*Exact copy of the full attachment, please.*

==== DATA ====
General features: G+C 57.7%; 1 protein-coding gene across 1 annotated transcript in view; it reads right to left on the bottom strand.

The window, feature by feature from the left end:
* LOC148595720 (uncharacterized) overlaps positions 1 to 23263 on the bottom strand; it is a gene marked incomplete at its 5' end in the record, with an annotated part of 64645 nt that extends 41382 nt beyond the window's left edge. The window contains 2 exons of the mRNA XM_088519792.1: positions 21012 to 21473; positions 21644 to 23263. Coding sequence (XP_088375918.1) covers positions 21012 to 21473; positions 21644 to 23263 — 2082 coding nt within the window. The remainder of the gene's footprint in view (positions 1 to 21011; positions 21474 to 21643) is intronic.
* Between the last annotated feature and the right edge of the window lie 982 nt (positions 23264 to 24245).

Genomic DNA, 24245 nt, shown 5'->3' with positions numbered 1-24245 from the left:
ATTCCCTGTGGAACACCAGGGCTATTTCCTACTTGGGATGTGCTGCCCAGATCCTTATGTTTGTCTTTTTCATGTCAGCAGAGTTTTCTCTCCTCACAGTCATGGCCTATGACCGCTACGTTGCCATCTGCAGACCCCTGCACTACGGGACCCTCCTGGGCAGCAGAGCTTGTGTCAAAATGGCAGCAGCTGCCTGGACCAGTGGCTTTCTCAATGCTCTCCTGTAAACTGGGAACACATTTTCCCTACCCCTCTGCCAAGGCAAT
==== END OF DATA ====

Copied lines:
General features: G+C 57.7%; 1 protein-coding gene across 1 annotated transcript in view; it reads right to left on the bottom strand.

The window, feature by feature from the left end:
* LOC148595720 (uncharacterized) overlaps positions 1 to 23263 on the bottom strand; it is a gene marked incomplete at its 5' end in the record, with an annotated part of 64645 nt that extends 41382 nt beyond the window's left edge. The window contains 2 exons of the mRNA XM_088519792.1: positions 21012 to 21473; positions 21644 to 23263. Coding sequence (XP_088375918.1) covers positions 21012 to 21473; positions 21644 to 23263 — 2082 coding nt within the window. The remainder of the gene's footprint in view (positions 1 to 21011; positions 21474 to 21643) is intronic.
* Between the last annotated feature and the right edge of the window lie 982 nt (positions 23264 to 24245).

Genomic DNA, 24245 nt, shown 5'->3' with positions numbered 1-24245 from the left:
ATTCCCTGTGGAACACCAGGGCTATTTCCTACTTGGGATGTGCTGCCCAGATCCTTATGTTTGTCTTTTTCATGTCAGCAGAGTTTTCTCTCCTCACAGTCATGGCCTATGACCGCTACGTTGCCATCTGCAGACCCCTGCACTACGGGACCCTCCTGGGCAGCAGAGCTTGTGTCAAAATGGCAGCAGCTGCCTGGACCAGTGGCTTTCTCAATGCTCTCCTGTAAACTGGGAACACATTTTCCCTACCCCTCTGCCAAGGCAAT